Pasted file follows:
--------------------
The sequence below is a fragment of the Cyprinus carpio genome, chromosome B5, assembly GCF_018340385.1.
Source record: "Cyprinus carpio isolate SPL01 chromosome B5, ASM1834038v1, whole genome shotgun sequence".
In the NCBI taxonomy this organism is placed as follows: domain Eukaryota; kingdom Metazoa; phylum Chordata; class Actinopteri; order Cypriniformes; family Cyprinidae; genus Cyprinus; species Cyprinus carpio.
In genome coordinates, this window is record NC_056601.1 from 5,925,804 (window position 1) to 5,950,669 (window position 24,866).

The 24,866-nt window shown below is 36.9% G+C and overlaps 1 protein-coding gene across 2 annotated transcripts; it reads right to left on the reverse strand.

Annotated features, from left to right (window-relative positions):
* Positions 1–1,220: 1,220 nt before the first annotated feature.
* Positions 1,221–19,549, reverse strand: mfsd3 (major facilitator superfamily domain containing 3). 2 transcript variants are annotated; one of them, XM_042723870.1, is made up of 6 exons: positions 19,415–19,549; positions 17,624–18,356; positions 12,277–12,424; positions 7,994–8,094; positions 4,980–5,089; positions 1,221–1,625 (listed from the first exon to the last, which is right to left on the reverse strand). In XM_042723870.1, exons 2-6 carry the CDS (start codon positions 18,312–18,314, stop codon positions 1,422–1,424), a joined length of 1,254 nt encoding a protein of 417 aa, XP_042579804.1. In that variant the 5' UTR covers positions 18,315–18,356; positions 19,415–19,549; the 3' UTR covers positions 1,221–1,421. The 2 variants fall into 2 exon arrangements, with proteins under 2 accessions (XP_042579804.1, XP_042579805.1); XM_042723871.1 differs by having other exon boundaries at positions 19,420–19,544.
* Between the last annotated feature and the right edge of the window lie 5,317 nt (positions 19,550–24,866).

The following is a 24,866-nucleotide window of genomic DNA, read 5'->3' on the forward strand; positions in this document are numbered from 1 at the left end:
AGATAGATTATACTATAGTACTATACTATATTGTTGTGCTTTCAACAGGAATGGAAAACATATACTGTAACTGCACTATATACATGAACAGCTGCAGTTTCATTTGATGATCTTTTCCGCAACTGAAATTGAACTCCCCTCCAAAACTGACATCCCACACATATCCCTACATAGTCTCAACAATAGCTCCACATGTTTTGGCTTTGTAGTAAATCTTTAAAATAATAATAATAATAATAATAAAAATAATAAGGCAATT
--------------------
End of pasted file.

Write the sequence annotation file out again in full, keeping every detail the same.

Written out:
The sequence below is a fragment of the Cyprinus carpio genome, chromosome B5, assembly GCF_018340385.1.
Source record: "Cyprinus carpio isolate SPL01 chromosome B5, ASM1834038v1, whole genome shotgun sequence".
In the NCBI taxonomy this organism is placed as follows: domain Eukaryota; kingdom Metazoa; phylum Chordata; class Actinopteri; order Cypriniformes; family Cyprinidae; genus Cyprinus; species Cyprinus carpio.
In genome coordinates, this window is record NC_056601.1 from 5,925,804 (window position 1) to 5,950,669 (window position 24,866).

The 24,866-nt window shown below is 36.9% G+C and overlaps 1 protein-coding gene across 2 annotated transcripts; it reads right to left on the reverse strand.

Annotated features, from left to right (window-relative positions):
* Positions 1–1,220: 1,220 nt before the first annotated feature.
* Positions 1,221–19,549, reverse strand: mfsd3 (major facilitator superfamily domain containing 3). 2 transcript variants are annotated; one of them, XM_042723870.1, is made up of 6 exons: positions 19,415–19,549; positions 17,624–18,356; positions 12,277–12,424; positions 7,994–8,094; positions 4,980–5,089; positions 1,221–1,625 (listed from the first exon to the last, which is right to left on the reverse strand). In XM_042723870.1, exons 2-6 carry the CDS (start codon positions 18,312–18,314, stop codon positions 1,422–1,424), a joined length of 1,254 nt encoding a protein of 417 aa, XP_042579804.1. In that variant the 5' UTR covers positions 18,315–18,356; positions 19,415–19,549; the 3' UTR covers positions 1,221–1,421. The 2 variants fall into 2 exon arrangements, with proteins under 2 accessions (XP_042579804.1, XP_042579805.1); XM_042723871.1 differs by having other exon boundaries at positions 19,420–19,544.
* Between the last annotated feature and the right edge of the window lie 5,317 nt (positions 19,550–24,866).

The following is a 24,866-nucleotide window of genomic DNA, read 5'->3' on the forward strand; positions in this document are numbered from 1 at the left end:
AGATAGATTATACTATAGTACTATACTATATTGTTGTGCTTTCAACAGGAATGGAAAACATATACTGTAACTGCACTATATACATGAACAGCTGCAGTTTCATTTGATGATCTTTTCCGCAACTGAAATTGAACTCCCCTCCAAAACTGACATCCCACACATATCCCTACATAGTCTCAACAATAGCTCCACATGTTTTGGCTTTGTAGTAAATCTTTAAAATAATAATAATAATAATAATAAAAATAATAAGGCAATT